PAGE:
The Great Recession has caused many to rethink their retirement plans. According to TIAA-CREF, the economic downturn has caused 37 percent of Americans to put off retirement. With nest eggs depleted, the prospect of dropping the 9-to-5 grind in favor of leisure and the glory of the golden years is now a distant dream.
Recent research, however, reveals that early retirement may not be the panacea many have hoped. A slew of negative health effects have been correlated to early retirement starting with memory decline. And, unfortunately, mental exercises don’t seem to help. Lisa Berkman at Harvard’s Center for Population and Development states, “If you do crosswords or Sudoku, you get better at crosswords and Sudoku. You don’t get better at cognitive behavior in life.”
Stanford’s Center on Longevity discovered that maintaining the rigors of work actually keeps people functioning optimally. Richard Suzman of the National Institute on Aging says, “It may be the mental rigors, the social engagement, or even an aerobic component of work itself.” Whatever the exact reason, getting out of bed each morning to face the workday creates a healthier and happier you.
It has also been noted by many of the world’s great religions that humanity was created to be productive and live with a sense of purpose. Whether due to science or religion, work seems to benefit the human psyche. Retirees are the most vulnerable societal group to become restless and struggle with depression. “Only when we’re retired do we discover what we’ve lost,” says Christopher Sharpley, professor of psychology at the University of New England. “Immediately after retirement, there’s a strong upsurge in well-being for the first six or so months, commonly known as the honeymoon period. After one or two years, there’s a decrease in well-being, which can often turn into serious depression.”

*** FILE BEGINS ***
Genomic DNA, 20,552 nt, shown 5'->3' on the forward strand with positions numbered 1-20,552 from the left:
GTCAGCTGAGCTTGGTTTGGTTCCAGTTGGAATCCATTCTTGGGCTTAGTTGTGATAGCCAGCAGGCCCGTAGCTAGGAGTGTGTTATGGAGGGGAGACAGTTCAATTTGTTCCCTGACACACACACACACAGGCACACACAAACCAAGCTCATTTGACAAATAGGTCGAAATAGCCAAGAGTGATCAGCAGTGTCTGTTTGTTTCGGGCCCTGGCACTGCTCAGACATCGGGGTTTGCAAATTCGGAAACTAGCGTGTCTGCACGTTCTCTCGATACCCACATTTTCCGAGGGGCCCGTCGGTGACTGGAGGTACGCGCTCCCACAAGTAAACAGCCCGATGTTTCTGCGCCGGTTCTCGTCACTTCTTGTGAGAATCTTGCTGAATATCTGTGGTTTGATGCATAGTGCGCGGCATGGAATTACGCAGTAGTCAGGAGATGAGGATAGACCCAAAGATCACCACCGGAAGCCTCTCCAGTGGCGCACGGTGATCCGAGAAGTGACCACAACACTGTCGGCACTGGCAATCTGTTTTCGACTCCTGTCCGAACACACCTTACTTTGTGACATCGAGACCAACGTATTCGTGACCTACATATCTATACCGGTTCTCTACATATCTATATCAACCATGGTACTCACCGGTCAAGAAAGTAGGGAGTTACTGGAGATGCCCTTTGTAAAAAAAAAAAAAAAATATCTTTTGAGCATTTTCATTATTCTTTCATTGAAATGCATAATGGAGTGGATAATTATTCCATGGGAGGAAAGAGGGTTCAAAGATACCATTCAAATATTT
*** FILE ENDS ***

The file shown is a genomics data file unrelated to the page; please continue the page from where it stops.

Possibly, work isn’t as bad as we have been lead to believe. A University of Chicago study revealed the influence of the prevailing cultural stereotype that work is bad and leisure is good. Researchers gave men and women of various ages and occupations a pager that would randomly beep eight times a day. They were each required to keep a log of their emotional state when the pager went off. When at work, 54 percent of respondents reported feeling “strong, creative, motivated, active, and positive.” When away from work, a mere 18 percent noted these same positive emotions. When asked how they felt about work, however, the overwhelming majority of respondents said they would rather not be at work, but engaged in leisure activities.
These findings and others call into question the institution of retirement itself. Strangely, retirement wasn’t a cultural concept until the 1880s when Germany introduced the institution into its social structure. Before that time, people worked until death—something that may seem like a terrible plight to some, but that research is showing to have substantial benefit.
Today, however, baby boomers are creating a new normal for retirement—scaling back on work hours while staying professionally engaged. Whether through consulting, reduced hours agreements with their current employer, or branching out as a “seniorprenuer” by starting a new business venture, increasing numbers of seniors are finding an enjoyable work and life balance. The new retirement is no longer trading work for leisure, but trading work you no longer want to do for work you love to do at the rate you want to do it.
When you look at the facts, it becomes compelling to reject the idea of traditional retirement. Whether you lean into to the tenets of ancient religions, which state that humanity was designed to live purposefully, or to science, which shows that unused systems run down and go dormant, the results are clear: use it or lose it.